UCSD Health doctor takes lead on new COVID-19 research consortium

An electron micrograph of the coronavirus that causes COVID-19, isolated from a patient.
An electron micrograph of the coronavirus that causes COVID-19, isolated from a patient.
(National Institute of Allergy and Infectious Diseases)

UC San Diego Health is one of a dozen health systems worldwide that have formed a research consortium for
doctors, researchers, patients and the general public to submit questions that could be answered by COVID-19 patient medical record data from 200-plus hospitals.

The consortium, called Reliable Response Data Discovery, is led by Dr. Lucila Ohno-Machado, chairwoman of the Department of Biomedical Informatics at UCSD Health, according to a news release. The consortium comprises 12 health systems with 202 hospitals to date, including UCLA, USC, UC Irvine, Cedars Sinai Medical Center and the Veterans Affairs Healthcare System.

“No single hospital alone has treated enough patients with COVID-19 to be able to see reliable patterns emerge and use that information to guide the direction of new studies,” Ohno-Machado said.

As the pandemic continues, there remains a need to determine who is at greatest risk of severe disease to better understand how the disease and treatments evolve and predict the need for resources.

To provide information about what patients have experienced and what factors are associated with different patient outcomes, the research consortium will provide answers through a new web portal,

Users can submit questions about adults hospitalized with COVID-19, then consortium team members will evaluate the submissions for clinical usefulness and the likelihood that available data can provide answers. Questions are then translated into a computer code that queries a variety of electronic medical records in a way that will deliver results in an “apples to apples” comparison, Ohno-Machado said. Each health system runs the code on its own patient records and provides the results to the consortium.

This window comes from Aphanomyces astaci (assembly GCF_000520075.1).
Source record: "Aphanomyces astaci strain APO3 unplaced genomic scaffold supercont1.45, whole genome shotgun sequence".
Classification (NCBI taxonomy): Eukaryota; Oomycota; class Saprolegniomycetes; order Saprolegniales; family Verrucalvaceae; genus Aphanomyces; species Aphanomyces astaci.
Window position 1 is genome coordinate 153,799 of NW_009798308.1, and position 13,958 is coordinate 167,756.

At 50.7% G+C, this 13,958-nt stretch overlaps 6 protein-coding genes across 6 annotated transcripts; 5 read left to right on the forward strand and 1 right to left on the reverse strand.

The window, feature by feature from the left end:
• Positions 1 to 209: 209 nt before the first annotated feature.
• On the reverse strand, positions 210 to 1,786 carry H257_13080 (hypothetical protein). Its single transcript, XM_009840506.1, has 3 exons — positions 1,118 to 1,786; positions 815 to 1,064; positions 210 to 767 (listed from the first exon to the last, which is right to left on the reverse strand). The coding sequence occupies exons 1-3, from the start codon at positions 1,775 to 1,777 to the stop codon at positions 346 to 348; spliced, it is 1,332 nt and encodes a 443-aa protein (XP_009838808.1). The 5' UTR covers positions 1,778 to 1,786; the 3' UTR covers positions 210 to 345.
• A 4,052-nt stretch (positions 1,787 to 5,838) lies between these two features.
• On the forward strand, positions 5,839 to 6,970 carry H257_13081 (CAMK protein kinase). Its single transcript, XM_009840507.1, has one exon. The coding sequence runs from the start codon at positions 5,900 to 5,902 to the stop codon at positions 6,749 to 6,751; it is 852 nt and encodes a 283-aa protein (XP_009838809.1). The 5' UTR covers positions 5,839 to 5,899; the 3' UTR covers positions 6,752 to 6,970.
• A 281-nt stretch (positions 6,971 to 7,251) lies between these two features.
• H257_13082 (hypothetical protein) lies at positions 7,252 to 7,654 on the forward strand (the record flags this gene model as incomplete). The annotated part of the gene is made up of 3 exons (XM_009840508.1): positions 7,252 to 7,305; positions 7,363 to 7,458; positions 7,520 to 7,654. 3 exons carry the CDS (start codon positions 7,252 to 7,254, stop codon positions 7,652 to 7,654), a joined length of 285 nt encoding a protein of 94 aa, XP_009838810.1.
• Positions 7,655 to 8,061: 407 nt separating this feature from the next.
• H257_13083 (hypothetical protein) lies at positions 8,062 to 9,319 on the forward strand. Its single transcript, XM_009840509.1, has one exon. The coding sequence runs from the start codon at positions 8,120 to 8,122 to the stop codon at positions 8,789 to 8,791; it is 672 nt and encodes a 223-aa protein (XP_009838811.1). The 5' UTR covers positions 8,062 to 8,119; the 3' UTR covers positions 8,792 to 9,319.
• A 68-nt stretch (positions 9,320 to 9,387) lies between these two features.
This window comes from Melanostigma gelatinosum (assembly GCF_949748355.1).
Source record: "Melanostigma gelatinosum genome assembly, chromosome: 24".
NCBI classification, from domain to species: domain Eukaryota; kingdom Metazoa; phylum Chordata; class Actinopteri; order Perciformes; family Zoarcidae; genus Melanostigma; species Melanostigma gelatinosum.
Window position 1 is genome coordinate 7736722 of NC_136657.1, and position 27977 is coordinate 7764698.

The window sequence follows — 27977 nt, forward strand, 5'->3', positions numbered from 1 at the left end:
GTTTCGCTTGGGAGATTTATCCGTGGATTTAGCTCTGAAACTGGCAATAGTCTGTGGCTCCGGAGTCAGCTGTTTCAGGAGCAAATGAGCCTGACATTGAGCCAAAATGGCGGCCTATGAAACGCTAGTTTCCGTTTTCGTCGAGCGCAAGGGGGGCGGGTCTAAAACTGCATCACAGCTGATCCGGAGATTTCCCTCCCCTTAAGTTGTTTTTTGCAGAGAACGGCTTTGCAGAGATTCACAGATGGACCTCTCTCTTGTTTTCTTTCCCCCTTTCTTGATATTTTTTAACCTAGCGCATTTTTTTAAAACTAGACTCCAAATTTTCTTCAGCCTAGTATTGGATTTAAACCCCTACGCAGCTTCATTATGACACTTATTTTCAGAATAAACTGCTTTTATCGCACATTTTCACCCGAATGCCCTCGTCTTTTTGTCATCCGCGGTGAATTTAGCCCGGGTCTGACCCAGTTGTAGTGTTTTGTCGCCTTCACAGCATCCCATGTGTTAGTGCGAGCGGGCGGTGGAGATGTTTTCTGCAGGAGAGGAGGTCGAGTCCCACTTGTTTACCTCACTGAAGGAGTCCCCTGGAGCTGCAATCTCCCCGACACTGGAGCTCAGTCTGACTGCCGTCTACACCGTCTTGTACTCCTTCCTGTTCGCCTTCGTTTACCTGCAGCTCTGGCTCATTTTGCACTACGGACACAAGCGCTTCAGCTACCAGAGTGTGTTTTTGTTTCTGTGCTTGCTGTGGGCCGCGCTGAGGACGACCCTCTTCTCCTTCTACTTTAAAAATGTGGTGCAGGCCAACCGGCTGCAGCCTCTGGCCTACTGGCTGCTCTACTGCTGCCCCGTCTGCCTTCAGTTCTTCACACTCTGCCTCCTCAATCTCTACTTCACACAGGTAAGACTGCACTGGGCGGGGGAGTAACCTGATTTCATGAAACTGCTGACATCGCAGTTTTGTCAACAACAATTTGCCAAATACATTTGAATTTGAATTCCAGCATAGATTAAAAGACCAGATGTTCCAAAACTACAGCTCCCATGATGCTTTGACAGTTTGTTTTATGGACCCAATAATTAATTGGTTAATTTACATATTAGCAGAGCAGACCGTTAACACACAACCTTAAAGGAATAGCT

When sufficient results accrue enough to be statistically meaningful, the answers are posted to the website, not as definitive conclusions but as data in the form of charts or other graphics, which researchers can further pursue.

According to UCSD, no patient-level data will be transmitted outside of each health system, only data aggregates, and the privacy of individuals and institutions will be preserved.

The site can draw from data on more than 45 million patients, including more than 59,000 who tested positive for COVID-19 and 29,000 who were hospitalized with the infection. To position the data to best reflect U.S. demographics, the consortium made a point of diversifying the patient population by including not only academic health systems in wealthy metropolitan areas but also small community hospitals, “safety net” hospitals and the VA.

As additional health systems around the world join the consortium, the data available will become more diverse and robust and the team will be able to answer more questions more efficiently, Ohno-Machado said.

“The scientific community has talked about using electronic medical records for guiding research and for answering relevant questions for a long time,” she said. “But until now we haven’t been doing it in a way that the public can see. This is much different than when only scientists can ask questions and publish their findings in academic journals.” ◆